The weigh bridge has additional electronics including junction cards, load cells, and failure potential for frayed wiring due to neglect. Additionally, the belt scale installation can suffer from problems as a result of a need for shimming/alignment of the scale weigh bridge and/or the idlers both before and after the scale. Some conveyor belt scale manufacturers require the idlers before and after the scale idlers to be shimmed.

Load cells are the devices which receive the force transferred by the conveyor idler supported by the weigh bridge. The force is then converted to an electrical signal that can be received by the integrator, which processes the signal as a load on the conveyor belt scale. Typical load cell designs for conveyor belt scales include both “shear-beam” and “S-type” load cells similar to beam and platform scales. The capacity of the conveyor in tons per hour will determine the load rating of the load cells commonly in 100-pound, 250-pound, 750-pound, and 1-kilogram capacities. A weigh bridge will use either one or two load cells. A multiple idler scale system consisting of multiple weigh bridges can use up to a total of eight load cells.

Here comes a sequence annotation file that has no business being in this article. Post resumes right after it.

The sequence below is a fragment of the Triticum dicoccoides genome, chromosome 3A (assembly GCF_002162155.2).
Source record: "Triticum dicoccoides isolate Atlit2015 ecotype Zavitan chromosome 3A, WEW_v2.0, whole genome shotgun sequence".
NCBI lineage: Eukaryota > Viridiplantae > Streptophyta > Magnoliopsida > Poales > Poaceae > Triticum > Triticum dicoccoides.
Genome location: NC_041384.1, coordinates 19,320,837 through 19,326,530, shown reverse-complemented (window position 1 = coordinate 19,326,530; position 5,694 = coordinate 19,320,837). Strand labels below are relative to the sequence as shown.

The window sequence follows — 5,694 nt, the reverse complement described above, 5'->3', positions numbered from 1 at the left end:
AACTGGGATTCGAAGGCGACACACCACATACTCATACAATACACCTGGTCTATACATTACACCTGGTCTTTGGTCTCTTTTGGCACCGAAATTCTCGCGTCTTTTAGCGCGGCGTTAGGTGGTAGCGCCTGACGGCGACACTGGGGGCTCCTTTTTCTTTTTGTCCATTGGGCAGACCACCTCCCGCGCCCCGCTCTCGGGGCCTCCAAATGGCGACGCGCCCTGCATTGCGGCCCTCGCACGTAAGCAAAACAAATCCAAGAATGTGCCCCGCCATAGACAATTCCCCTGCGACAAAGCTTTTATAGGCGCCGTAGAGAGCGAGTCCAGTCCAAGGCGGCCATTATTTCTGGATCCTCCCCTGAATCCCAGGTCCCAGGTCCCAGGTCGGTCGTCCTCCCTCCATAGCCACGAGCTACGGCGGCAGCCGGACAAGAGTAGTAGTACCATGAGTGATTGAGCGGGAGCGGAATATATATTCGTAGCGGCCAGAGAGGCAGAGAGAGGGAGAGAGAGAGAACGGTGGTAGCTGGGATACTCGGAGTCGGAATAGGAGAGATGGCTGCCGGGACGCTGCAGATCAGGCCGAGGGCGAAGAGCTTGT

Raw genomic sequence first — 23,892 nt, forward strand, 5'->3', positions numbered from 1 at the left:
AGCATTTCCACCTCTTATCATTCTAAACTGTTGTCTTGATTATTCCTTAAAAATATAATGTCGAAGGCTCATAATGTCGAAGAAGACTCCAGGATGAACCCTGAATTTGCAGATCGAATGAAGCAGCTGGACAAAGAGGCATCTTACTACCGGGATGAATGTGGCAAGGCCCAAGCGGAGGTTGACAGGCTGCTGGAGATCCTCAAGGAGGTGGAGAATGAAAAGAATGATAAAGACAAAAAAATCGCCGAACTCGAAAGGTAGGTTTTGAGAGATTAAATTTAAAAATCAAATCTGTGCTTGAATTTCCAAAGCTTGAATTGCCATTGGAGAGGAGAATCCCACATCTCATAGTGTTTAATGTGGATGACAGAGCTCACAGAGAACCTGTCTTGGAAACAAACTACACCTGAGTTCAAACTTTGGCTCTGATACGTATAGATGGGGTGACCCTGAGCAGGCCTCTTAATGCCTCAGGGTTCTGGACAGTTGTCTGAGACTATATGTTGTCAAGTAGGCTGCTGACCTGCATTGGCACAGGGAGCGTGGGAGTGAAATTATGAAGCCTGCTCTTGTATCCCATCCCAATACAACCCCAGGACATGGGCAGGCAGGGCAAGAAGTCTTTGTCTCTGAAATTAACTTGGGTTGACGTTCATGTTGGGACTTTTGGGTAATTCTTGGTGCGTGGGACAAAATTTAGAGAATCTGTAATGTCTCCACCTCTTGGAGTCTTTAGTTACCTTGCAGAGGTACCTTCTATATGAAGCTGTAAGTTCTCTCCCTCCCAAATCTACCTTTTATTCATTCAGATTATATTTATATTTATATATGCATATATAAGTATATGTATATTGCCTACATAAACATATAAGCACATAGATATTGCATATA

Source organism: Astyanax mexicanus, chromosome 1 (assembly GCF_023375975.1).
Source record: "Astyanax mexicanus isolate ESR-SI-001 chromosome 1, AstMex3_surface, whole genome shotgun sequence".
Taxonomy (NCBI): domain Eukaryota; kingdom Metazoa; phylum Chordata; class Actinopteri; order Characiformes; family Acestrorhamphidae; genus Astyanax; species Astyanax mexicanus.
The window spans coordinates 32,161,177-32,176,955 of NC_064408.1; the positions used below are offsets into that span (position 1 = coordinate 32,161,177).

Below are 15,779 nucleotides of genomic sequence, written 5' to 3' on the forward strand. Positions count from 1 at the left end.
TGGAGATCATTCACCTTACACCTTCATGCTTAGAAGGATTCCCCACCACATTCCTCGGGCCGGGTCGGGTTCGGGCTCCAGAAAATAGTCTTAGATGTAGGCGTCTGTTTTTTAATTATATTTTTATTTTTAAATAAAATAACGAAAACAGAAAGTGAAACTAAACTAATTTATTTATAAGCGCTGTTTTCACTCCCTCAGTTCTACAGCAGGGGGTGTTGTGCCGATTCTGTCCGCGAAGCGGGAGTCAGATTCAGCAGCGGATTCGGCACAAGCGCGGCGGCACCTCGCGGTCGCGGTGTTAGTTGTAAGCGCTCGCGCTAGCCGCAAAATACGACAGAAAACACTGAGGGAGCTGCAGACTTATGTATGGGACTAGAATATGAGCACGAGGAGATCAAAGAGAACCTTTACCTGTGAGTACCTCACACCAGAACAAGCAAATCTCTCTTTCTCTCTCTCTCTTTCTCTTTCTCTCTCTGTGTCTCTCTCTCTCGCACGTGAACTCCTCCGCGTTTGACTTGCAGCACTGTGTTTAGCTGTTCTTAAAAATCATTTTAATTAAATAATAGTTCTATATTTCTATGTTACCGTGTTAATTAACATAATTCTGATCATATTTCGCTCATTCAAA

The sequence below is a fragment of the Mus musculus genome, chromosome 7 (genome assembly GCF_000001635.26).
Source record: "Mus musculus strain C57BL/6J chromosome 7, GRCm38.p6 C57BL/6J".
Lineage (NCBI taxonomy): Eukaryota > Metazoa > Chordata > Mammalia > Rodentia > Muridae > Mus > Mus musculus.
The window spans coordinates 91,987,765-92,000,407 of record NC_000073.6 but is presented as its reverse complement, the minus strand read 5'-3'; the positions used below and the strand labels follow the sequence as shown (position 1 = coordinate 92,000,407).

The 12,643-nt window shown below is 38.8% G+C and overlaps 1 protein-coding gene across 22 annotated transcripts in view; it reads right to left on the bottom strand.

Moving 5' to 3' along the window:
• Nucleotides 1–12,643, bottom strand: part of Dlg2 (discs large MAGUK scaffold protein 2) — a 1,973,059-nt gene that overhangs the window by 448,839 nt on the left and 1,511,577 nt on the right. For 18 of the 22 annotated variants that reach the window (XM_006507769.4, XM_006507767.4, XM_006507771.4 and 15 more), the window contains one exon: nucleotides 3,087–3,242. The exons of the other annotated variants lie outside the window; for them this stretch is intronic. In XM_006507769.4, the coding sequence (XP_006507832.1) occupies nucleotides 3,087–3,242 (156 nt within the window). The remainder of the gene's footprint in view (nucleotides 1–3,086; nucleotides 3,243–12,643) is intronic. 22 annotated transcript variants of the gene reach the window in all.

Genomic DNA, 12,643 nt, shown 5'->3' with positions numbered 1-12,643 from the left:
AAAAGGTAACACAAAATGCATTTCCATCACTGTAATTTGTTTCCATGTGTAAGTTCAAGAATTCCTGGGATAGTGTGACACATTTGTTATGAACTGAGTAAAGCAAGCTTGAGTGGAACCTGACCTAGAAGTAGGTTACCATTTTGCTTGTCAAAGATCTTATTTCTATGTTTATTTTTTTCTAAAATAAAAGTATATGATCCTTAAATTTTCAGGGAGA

Speed sensors utilize electronic proximity switches and wiring in addition to mechanical wheels and greaseable bearing sets. Due to the mechanical nature of the speed sensor design, a catastrophic failure of a proximity switch may also require the replacement of a cog or counting wheel, in addition to a new proximity switch, to complete a repair of the speed sensor.

It is best to contact a manufacturer or local scale service company with your specific issues and further questions for their review and expert recommendation. AM

Austin W. Amos has 16 years of experience in the weighing industry and currently holds the position of general manager at ConveyWeigh, LLC., a West Virginia-based manufacturer of conveyor belt scales, and is an appointed member of the West Virginia District Export Council.